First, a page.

Credits: Lorie Shaull – Norma McCorvey (Jane Roe) and her lawyer Gloria Allred in the Supreme Court in 1989.

New restrictions on access to abortion by several states (Alabama, Georgia, Louisiana …) have put the subject back on the political agenda – and at the heart of the upcoming presidential campaign.

Abortion has in fact been an eminently partisan subject for over thirty years. However, this was not necessarily the case before the Supreme Court decision "Roe V. Wade", which legalized abortion in 1973. The US population was overwhelmingly in favor of changing the laws on the interruption. pregnancy, which was considered a crime in many states. Linda Greenhouse, who covered the US Supreme Court for the New York Times for 30 years, earning her a Pulitzer Prize, tells how access to abortion has become a political issue: " In the late 1970s, the Republican Party made an alliance with conservative religious groups (Catholics and Evangelists) to gain political support. It was achieved when Ronald Reagan ran in the presidential elections. He based his campaign on anti-abortion speech and had a lot of support from conservative religious groups. It is from this moment that the movement "Pro-life" has grown in importance, about ten years after Roe V. Wade.

The politicization of the abortion issue then helped to solidify the camp of "Pro-life". The Catholic vote, for example, has evolved explains Linda Greenhouse. While Catholic voters were previously rather in favor of legalization, "Church became active on the subject, being a good Catholic meant being against abortion, detailed the journalist. The Republicans, becoming the anti-abortion party, managed to attract a Catholic electorate, which previously voted mainly for the Democratic party.

Director of Healthy and Free Tennessee, an organization "Pro choice", Anna Carella, believes that more recently, the rise of the Tea Party in 2010 explains the return to force of the issue of abortion. This movement, which notably criticized the government spending that increased under the Obama administration, allowed the evangelical right to strengthen considerably within the Republican party.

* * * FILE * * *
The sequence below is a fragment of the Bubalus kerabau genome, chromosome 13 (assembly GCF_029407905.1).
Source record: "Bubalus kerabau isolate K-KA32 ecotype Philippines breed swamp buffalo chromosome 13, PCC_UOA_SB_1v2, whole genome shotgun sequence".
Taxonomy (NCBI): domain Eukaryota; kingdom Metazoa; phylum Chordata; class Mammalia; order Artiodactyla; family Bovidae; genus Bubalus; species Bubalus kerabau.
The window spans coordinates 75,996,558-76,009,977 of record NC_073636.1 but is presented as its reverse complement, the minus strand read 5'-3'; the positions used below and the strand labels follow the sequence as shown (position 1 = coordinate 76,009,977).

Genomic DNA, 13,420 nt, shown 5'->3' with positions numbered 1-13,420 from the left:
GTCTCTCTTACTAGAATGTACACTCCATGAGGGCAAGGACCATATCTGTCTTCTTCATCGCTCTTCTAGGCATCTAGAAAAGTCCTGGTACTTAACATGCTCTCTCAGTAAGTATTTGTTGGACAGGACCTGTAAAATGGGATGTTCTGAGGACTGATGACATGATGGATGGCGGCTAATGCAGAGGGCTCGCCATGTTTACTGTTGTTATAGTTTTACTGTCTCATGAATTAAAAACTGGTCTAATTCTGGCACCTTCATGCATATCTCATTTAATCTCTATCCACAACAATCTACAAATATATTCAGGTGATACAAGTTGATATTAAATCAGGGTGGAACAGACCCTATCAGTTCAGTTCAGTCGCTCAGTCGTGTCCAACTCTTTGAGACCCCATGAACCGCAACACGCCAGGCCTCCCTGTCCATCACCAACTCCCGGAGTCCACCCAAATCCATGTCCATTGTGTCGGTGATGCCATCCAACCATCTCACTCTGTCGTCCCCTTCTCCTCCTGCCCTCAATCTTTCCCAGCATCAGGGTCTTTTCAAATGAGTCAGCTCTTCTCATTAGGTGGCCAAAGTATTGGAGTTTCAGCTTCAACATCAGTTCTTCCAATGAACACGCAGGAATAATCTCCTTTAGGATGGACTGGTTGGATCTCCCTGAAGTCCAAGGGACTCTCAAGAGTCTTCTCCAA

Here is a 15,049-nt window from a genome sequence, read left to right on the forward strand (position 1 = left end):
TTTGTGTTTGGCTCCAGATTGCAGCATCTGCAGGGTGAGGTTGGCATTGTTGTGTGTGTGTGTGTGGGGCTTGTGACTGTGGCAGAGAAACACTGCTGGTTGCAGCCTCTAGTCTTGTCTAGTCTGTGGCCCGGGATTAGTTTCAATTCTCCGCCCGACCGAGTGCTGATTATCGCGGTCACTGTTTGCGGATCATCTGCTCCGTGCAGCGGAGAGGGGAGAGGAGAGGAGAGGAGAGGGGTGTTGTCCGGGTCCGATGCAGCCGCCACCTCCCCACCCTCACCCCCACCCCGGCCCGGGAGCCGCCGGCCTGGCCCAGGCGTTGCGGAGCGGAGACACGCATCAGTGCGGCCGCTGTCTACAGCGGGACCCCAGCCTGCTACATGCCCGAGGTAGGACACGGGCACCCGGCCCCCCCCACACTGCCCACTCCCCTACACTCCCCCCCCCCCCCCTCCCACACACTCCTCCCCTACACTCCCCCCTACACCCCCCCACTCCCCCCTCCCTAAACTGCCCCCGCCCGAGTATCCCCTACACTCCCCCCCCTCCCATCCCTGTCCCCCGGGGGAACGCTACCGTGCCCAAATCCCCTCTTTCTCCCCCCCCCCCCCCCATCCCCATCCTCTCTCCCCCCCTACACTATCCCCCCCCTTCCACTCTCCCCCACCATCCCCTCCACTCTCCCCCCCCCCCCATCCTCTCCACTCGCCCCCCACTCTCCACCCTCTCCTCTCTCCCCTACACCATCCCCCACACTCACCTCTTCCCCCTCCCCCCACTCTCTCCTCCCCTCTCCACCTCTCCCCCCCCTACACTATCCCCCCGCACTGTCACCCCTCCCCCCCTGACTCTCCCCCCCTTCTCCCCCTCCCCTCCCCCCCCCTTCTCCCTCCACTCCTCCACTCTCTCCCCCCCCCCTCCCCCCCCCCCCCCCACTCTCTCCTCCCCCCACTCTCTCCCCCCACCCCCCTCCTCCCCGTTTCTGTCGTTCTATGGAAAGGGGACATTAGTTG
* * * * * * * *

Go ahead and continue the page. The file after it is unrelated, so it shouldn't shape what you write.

Today, these elected officials, mainly in the southern states, are campaigning to overturn the "Roe V. Wade" decision to make abortion illegal. If states have the right to restrict access, Supreme Court jurisprudence requires them to do so "without placing an excessive burden on women "(Judgment"Planned Parenthood V. Casey ". As Linda Greenhouse explains, the recent laws passed in 2019 are not in line with the constitution: " They will be declared unconstitutional by the lower courts. But what the anti-abortion campaigners are hoping for is that the Supreme Court seizes one of the appeals and cancels Roe V. Wade ".

Although the Supreme Court now has a majority of conservative judges, Linda Greenhouse is unlikely to decide to take up abortion. An unlikely hypothesis according to Linda Greenhouse, especially since it is not desired by the more moderate wing of the Republican Party, "Because the right to abortion remains defended by the majority of voters and if it was to be abolished, it could weaken the Republican Party for the presidential elections 2020".


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